Posted by: Michael Mandel on December 02
As I noted yesterday, we have now been in recession for a year, but reported real GDP has actually risen. How can that be?
I’ve looked a bit deeper into this. One of the big problems, I think, is the measurement of the manufacturing sector. According to the BEA’s figures, production of goods in the U.S. has risen since the end of 2007 (for those of you keeping track at home, that’s Table 1.2.6. Real Gross Domestic Product by Major Type of Product, Chained Dollars).
Let’s repeat that…the GDP figures show that production of goods in the U.S. is up from the fourth quarter of 2007 to the third quarter of 2008. However, every other measure of manufacturing shows a very different picture. Manufacturing employment, output, and industrial production are all down sharply over the same stretch.
|Which Number Doesn’t Fit?|
|Goods Production (from GDP)||BEA||07IV-08III||0.5%|
If we assume that real goods production is actually falling across this period, it pulls real GDP growth since the end of 2007 into the negative column as well.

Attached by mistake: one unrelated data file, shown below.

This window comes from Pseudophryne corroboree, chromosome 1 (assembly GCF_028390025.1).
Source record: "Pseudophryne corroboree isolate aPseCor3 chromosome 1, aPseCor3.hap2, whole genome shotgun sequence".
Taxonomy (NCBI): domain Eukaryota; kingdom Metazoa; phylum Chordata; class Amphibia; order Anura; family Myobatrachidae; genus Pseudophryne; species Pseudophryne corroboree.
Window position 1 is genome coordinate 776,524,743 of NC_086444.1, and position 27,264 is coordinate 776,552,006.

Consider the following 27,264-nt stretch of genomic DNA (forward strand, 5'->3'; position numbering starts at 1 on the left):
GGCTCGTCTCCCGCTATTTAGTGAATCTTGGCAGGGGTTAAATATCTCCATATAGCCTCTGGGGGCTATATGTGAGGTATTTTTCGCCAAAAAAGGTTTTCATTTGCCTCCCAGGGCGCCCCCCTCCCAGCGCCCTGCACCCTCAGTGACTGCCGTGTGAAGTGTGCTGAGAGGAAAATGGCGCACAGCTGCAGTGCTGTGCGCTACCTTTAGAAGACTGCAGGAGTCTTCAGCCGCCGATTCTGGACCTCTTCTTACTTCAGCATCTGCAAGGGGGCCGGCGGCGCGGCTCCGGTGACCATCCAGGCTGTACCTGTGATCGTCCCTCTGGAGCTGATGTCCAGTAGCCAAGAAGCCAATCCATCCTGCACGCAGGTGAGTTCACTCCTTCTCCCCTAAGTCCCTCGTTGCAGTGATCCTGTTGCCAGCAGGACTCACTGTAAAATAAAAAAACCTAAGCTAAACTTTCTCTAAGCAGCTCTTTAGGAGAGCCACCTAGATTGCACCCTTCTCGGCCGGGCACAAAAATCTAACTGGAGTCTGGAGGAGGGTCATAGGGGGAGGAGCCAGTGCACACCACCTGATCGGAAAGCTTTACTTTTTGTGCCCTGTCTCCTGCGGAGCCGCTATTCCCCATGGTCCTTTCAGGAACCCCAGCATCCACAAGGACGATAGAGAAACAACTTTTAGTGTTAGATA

Now, why should goods production be mismeasured? I think the answer is ‘phantom GDP’ (see here). But that’s for another post.
Nominal goods produced = goods purchased by consumers + goods purchased by government + investment goods purchased by businesses + exported goods + inventory accumulation - imported goods
Michael Mandel, BW's award-winning chief economist, provides his unique perspective on the hot economic issues of the day. From globalization to the future of work to the ups and downs of the financial markets, Mandel-named 2006 economic journalist of the year by the World Leadership Forum-offers cutting edge analysis and commentary.